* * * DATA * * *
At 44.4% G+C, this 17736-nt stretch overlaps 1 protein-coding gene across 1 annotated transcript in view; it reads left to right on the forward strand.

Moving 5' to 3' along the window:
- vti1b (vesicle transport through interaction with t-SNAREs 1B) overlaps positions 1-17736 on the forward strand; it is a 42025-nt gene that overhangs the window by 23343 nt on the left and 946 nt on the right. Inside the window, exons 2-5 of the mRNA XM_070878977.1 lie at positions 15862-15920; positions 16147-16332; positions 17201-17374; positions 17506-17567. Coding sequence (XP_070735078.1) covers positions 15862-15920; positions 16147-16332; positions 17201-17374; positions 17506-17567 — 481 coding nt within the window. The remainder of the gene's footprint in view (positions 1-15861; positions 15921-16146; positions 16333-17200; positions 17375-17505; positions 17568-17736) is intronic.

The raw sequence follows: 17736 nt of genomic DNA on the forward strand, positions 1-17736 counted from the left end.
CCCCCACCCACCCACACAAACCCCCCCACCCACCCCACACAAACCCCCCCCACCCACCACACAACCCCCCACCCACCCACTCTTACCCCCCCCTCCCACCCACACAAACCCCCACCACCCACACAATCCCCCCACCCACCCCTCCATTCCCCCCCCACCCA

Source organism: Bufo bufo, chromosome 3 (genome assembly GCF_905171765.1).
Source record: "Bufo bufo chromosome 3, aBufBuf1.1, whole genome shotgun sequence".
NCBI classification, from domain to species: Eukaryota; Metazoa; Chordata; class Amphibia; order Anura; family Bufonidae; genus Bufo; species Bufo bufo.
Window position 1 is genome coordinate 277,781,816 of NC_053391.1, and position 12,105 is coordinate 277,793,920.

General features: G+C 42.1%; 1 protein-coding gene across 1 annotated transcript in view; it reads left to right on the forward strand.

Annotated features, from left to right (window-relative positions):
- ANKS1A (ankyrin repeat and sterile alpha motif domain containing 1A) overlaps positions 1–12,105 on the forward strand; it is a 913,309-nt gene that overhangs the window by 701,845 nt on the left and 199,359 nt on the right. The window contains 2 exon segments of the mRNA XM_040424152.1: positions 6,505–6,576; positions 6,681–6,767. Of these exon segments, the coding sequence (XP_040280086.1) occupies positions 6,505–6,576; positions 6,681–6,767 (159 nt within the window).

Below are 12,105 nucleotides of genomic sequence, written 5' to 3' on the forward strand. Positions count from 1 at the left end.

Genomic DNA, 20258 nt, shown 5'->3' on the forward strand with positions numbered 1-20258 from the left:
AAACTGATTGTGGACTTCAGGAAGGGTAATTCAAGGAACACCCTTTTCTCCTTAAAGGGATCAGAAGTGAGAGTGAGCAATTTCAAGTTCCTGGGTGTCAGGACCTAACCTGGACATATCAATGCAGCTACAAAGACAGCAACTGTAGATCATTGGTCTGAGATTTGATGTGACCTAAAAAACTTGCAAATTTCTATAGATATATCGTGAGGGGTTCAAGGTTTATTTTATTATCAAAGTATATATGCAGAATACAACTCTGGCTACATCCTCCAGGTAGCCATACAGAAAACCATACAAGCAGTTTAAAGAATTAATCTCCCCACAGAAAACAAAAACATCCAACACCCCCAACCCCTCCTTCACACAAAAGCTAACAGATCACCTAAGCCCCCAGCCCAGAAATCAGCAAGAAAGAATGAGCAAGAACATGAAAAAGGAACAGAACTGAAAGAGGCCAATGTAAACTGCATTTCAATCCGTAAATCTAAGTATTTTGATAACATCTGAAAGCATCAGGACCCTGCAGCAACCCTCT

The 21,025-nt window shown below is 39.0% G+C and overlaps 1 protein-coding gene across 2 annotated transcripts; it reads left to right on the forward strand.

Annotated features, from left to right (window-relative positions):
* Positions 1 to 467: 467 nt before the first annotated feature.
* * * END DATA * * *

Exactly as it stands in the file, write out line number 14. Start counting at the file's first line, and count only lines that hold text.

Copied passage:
Genomic DNA, 20258 nt, shown 5'->3' on the forward strand with positions numbered 1-20258 from the left: